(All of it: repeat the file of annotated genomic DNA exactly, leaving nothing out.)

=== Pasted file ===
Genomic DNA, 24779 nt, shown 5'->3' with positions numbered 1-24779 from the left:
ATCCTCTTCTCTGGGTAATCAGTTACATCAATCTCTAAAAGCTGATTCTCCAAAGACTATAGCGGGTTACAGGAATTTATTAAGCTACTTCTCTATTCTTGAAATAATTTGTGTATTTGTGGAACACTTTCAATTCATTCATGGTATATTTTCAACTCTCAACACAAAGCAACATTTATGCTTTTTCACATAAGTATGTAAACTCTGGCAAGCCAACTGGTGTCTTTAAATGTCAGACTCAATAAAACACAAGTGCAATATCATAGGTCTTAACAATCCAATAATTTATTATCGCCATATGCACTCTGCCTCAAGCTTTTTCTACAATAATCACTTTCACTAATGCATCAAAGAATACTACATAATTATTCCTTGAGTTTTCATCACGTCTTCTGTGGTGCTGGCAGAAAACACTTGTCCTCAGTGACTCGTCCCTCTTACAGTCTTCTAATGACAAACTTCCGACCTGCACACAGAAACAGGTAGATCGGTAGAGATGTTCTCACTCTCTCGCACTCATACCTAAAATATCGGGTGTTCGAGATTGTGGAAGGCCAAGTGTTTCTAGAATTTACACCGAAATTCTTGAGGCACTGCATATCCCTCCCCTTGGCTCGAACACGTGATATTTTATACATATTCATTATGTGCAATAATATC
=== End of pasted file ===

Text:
Genomic DNA, 24779 nt, shown 5'->3' with positions numbered 1-24779 from the left:
ATCCTCTTCTCTGGGTAATCAGTTACATCAATCTCTAAAAGCTGATTCTCCAAAGACTATAGCGGGTTACAGGAATTTATTAAGCTACTTCTCTATTCTTGAAATAATTTGTGTATTTGTGGAACACTTTCAATTCATTCATGGTATATTTTCAACTCTCAACACAAAGCAACATTTATGCTTTTTCACATAAGTATGTAAACTCTGGCAAGCCAACTGGTGTCTTTAAATGTCAGACTCAATAAAACACAAGTGCAATATCATAGGTCTTAACAATCCAATAATTTATTATCGCCATATGCACTCTGCCTCAAGCTTTTTCTACAATAATCACTTTCACTAATGCATCAAAGAATACTACATAATTATTCCTTGAGTTTTCATCACGTCTTCTGTGGTGCTGGCAGAAAACACTTGTCCTCAGTGACTCGTCCCTCTTACAGTCTTCTAATGACAAACTTCCGACCTGCACACAGAAACAGGTAGATCGGTAGAGATGTTCTCACTCTCTCGCACTCATACCTAAAATATCGGGTGTTCGAGATTGTGGAAGGCCAAGTGTTTCTAGAATTTACACCGAAATTCTTGAGGCACTGCATATCCCTCCCCTTGGCTCGAACACGTGATATTTTATACATATTCATTATGTGCAATAATATC